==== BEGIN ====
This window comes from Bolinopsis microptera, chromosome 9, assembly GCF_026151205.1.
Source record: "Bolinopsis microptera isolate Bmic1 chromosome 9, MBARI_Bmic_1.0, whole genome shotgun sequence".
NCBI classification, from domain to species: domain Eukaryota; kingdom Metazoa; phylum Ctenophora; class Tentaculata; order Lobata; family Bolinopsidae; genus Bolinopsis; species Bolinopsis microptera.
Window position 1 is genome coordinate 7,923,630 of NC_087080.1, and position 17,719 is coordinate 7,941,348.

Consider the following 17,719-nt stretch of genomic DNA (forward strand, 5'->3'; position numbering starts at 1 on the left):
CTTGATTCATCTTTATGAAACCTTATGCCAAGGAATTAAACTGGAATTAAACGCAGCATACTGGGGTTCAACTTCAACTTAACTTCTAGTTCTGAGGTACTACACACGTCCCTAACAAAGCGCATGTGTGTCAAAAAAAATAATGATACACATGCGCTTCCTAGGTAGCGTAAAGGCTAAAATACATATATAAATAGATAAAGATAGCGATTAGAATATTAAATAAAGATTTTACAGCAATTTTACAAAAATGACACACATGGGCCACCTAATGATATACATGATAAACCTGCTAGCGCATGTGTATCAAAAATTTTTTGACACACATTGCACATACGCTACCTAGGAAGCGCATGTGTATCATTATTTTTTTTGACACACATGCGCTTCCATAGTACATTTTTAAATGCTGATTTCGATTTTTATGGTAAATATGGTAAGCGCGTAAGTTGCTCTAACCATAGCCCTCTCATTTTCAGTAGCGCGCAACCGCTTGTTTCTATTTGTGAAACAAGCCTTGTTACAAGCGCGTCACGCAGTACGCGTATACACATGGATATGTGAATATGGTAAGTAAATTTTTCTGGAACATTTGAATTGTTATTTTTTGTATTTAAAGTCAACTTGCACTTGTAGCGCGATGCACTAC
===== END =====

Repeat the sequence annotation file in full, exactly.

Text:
This window comes from Bolinopsis microptera, chromosome 9, assembly GCF_026151205.1.
Source record: "Bolinopsis microptera isolate Bmic1 chromosome 9, MBARI_Bmic_1.0, whole genome shotgun sequence".
NCBI classification, from domain to species: domain Eukaryota; kingdom Metazoa; phylum Ctenophora; class Tentaculata; order Lobata; family Bolinopsidae; genus Bolinopsis; species Bolinopsis microptera.
Window position 1 is genome coordinate 7,923,630 of NC_087080.1, and position 17,719 is coordinate 7,941,348.

Consider the following 17,719-nt stretch of genomic DNA (forward strand, 5'->3'; position numbering starts at 1 on the left):
CTTGATTCATCTTTATGAAACCTTATGCCAAGGAATTAAACTGGAATTAAACGCAGCATACTGGGGTTCAACTTCAACTTAACTTCTAGTTCTGAGGTACTACACACGTCCCTAACAAAGCGCATGTGTGTCAAAAAAAATAATGATACACATGCGCTTCCTAGGTAGCGTAAAGGCTAAAATACATATATAAATAGATAAAGATAGCGATTAGAATATTAAATAAAGATTTTACAGCAATTTTACAAAAATGACACACATGGGCCACCTAATGATATACATGATAAACCTGCTAGCGCATGTGTATCAAAAATTTTTTGACACACATTGCACATACGCTACCTAGGAAGCGCATGTGTATCATTATTTTTTTTGACACACATGCGCTTCCATAGTACATTTTTAAATGCTGATTTCGATTTTTATGGTAAATATGGTAAGCGCGTAAGTTGCTCTAACCATAGCCCTCTCATTTTCAGTAGCGCGCAACCGCTTGTTTCTATTTGTGAAACAAGCCTTGTTACAAGCGCGTCACGCAGTACGCGTATACACATGGATATGTGAATATGGTAAGTAAATTTTTCTGGAACATTTGAATTGTTATTTTTTGTATTTAAAGTCAACTTGCACTTGTAGCGCGATGCACTAC